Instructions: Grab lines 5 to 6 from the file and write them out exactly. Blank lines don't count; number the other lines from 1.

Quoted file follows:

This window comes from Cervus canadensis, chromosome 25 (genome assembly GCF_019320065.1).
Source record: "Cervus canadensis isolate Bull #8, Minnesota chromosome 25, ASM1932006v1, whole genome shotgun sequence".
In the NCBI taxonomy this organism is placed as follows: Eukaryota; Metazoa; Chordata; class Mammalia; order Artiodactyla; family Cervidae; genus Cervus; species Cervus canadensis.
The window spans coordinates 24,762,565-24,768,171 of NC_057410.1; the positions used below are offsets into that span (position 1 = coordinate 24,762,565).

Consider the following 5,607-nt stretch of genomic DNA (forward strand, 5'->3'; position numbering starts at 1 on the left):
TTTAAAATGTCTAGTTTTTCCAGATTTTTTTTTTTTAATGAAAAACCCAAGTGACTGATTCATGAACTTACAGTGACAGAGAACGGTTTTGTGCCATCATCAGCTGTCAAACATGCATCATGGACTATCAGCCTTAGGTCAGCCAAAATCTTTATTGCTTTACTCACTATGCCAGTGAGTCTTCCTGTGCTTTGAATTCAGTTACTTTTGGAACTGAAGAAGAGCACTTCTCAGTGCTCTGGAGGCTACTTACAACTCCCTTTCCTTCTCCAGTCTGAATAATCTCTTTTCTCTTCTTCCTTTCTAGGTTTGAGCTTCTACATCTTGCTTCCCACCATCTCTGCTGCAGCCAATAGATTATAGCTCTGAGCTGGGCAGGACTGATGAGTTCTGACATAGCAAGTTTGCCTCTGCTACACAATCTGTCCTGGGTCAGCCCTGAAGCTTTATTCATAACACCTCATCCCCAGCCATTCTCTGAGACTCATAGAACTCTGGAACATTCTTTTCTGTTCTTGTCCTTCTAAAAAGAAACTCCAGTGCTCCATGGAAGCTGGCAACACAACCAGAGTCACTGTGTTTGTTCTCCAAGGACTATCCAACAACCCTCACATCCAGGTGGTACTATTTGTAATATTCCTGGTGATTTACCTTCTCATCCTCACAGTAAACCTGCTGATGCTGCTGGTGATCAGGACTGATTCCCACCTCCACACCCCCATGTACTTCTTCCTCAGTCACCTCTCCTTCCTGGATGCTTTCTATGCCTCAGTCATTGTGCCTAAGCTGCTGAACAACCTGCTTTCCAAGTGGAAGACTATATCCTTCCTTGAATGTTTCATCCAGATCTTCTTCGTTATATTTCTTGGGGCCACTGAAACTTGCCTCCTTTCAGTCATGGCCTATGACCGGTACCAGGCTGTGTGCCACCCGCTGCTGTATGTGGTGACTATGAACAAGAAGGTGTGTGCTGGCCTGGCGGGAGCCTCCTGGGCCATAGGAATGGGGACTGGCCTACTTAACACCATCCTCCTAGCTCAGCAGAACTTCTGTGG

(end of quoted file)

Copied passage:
Consider the following 5,607-nt stretch of genomic DNA (forward strand, 5'->3'; position numbering starts at 1 on the left):
TTTAAAATGTCTAGTTTTTCCAGATTTTTTTTTTTTAATGAAAAACCCAAGTGACTGATTCATGAACTTACAGTGACAGAGAACGGTTTTGTGCCATCATCAGCTGTCAAACATGCATCATGGACTATCAGCCTTAGGTCAGCCAAAATCTTTATTGCTTTACTCACTATGCCAGTGAGTCTTCCTGTGCTTTGAATTCAGTTACTTTTGGAACTGAAGAAGAGCACTTCTCAGTGCTCTGGAGGCTACTTACAACTCCCTTTCCTTCTCCAGTCTGAATAATCTCTTTTCTCTTCTTCCTTTCTAGGTTTGAGCTTCTACATCTTGCTTCCCACCATCTCTGCTGCAGCCAATAGATTATAGCTCTGAGCTGGGCAGGACTGATGAGTTCTGACATAGCAAGTTTGCCTCTGCTACACAATCTGTCCTGGGTCAGCCCTGAAGCTTTATTCATAACACCTCATCCCCAGCCATTCTCTGAGACTCATAGAACTCTGGAACATTCTTTTCTGTTCTTGTCCTTCTAAAAAGAAACTCCAGTGCTCCATGGAAGCTGGCAACACAACCAGAGTCACTGTGTTTGTTCTCCAAGGACTATCCAACAACCCTCACATCCAGGTGGTACTATTTGTAATATTCCTGGTGATTTACCTTCTCATCCTCACAGTAAACCTGCTGATGCTGCTGGTGATCAGGACTGATTCCCACCTCCACACCCCCATGTACTTCTTCCTCAGTCACCTCTCCTTCCTGGATGCTTTCTATGCCTCAGTCATTGTGCCTAAGCTGCTGAACAACCTGCTTTCCAAGTGGAAGACTATATCCTTCCTTGAATGTTTCATCCAGATCTTCTTCGTTATATTTCTTGGGGCCACTGAAACTTGCCTCCTTTCAGTCATGGCCTATGACCGGTACCAGGCTGTGTGCCACCCGCTGCTGTATGTGGTGACTATGAACAAGAAGGTGTGTGCTGGCCTGGCGGGAGCCTCCTGGGCCATAGGAATGGGGACTGGCCTACTTAACACCATCCTCCTAGCTCAGCAGAACTTCTGTGG